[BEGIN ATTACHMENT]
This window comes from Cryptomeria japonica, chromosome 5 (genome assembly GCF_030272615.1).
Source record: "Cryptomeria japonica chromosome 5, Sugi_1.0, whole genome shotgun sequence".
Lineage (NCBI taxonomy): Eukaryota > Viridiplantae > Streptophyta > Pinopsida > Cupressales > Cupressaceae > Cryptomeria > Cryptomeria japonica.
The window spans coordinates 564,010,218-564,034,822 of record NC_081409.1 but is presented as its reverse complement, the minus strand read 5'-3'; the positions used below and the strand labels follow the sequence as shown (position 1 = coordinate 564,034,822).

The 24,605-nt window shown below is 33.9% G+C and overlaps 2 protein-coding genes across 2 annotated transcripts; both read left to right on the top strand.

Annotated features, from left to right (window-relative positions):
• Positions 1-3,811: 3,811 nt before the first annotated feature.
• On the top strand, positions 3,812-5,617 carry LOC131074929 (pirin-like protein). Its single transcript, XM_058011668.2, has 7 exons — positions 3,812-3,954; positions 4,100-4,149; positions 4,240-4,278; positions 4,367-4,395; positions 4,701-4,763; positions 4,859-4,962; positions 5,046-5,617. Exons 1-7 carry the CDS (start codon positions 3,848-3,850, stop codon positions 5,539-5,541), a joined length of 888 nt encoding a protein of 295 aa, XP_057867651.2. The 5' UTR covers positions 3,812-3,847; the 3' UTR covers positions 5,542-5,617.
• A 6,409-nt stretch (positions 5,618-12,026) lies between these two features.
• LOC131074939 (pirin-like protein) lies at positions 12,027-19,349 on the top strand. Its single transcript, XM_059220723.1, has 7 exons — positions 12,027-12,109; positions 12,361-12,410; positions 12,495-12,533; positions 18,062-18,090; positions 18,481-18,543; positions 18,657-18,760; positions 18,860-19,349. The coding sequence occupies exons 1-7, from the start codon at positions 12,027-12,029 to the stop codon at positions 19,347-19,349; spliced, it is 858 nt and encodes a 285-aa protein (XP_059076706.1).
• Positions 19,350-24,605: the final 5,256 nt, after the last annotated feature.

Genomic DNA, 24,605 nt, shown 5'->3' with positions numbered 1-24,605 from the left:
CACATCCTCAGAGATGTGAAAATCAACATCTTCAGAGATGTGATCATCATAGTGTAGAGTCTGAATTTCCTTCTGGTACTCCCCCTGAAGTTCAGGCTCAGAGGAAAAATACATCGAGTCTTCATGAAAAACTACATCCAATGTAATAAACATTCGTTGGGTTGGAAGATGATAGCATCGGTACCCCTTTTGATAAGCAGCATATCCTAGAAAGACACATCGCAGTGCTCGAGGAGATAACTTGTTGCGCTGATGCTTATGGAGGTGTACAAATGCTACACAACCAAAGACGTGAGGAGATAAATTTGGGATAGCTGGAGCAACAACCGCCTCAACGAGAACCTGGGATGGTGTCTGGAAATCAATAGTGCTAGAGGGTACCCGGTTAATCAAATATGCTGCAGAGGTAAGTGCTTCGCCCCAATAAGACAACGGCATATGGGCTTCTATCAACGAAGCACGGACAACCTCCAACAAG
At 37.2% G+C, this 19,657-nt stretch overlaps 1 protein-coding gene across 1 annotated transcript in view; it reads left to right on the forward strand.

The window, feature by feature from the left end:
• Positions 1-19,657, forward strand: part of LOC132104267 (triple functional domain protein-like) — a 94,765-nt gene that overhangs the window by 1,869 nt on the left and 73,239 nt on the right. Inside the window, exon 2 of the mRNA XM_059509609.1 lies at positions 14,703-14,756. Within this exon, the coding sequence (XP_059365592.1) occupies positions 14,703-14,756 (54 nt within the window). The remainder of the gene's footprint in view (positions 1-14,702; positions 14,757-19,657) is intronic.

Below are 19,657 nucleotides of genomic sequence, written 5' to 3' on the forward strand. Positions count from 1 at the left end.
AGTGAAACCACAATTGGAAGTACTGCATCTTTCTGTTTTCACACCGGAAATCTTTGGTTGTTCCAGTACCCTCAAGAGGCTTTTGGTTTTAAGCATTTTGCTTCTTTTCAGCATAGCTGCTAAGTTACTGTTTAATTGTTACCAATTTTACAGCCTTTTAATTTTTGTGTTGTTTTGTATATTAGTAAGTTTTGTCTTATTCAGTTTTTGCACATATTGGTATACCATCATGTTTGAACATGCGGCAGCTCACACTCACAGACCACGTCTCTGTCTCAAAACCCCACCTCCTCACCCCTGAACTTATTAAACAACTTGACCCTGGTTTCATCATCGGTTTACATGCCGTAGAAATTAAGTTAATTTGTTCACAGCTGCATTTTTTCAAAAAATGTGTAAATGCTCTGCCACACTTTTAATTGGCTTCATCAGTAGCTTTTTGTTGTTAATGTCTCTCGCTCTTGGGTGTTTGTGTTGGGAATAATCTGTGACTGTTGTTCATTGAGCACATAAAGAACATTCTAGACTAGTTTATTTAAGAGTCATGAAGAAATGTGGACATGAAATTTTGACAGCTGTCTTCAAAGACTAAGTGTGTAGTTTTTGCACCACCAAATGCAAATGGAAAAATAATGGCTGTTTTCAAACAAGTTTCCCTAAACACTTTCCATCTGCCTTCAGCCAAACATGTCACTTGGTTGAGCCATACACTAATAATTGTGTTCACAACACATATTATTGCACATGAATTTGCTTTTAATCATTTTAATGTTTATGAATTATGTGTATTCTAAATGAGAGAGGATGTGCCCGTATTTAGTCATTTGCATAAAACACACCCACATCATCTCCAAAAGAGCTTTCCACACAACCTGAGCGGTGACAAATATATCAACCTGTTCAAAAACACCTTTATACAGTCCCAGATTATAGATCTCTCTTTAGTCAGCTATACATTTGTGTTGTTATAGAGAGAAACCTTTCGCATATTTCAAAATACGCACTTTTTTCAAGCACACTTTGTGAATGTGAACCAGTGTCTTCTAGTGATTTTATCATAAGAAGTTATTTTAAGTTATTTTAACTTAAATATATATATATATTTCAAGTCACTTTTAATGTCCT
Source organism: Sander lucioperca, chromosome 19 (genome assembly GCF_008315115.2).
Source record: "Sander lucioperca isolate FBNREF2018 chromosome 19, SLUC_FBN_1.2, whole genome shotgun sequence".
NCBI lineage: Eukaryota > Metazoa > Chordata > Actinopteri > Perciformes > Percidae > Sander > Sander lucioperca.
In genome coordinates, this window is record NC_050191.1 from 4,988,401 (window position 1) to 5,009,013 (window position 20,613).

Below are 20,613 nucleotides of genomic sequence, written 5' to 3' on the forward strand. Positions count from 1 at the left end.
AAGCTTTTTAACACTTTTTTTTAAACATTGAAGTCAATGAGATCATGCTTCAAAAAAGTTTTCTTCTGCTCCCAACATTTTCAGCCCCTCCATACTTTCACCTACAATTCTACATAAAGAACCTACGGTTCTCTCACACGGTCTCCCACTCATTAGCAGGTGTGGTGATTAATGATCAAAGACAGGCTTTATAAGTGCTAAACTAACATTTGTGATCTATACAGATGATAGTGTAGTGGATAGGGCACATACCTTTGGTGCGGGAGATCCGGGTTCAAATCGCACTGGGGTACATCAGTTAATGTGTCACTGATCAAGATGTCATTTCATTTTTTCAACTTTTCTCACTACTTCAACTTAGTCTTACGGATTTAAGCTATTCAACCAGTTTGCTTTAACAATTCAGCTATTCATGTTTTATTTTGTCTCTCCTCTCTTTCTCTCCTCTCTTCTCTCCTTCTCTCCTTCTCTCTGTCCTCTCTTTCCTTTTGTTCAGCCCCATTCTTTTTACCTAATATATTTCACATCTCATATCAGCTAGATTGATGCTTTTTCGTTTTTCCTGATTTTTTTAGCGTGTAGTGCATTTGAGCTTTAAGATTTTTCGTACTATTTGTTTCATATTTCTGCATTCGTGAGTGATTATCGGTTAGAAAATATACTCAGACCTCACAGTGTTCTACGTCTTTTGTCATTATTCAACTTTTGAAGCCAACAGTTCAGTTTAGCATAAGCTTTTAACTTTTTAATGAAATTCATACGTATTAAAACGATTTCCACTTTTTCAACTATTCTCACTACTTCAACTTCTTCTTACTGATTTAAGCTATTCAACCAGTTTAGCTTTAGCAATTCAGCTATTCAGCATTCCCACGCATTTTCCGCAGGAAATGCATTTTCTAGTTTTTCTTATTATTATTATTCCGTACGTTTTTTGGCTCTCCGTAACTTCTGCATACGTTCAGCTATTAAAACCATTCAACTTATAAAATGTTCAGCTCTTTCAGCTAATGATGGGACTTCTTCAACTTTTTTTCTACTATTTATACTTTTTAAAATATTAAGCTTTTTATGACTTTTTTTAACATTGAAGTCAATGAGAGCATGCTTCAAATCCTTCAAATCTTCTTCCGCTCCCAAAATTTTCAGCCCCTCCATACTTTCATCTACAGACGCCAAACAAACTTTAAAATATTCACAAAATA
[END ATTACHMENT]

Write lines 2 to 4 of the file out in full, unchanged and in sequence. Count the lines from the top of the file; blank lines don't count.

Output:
Source record: "Cryptomeria japonica chromosome 5, Sugi_1.0, whole genome shotgun sequence".
Lineage (NCBI taxonomy): Eukaryota > Viridiplantae > Streptophyta > Pinopsida > Cupressales > Cupressaceae > Cryptomeria > Cryptomeria japonica.
The window spans coordinates 564,010,218-564,034,822 of record NC_081409.1 but is presented as its reverse complement, the minus strand read 5'-3'; the positions used below and the strand labels follow the sequence as shown (position 1 = coordinate 564,034,822).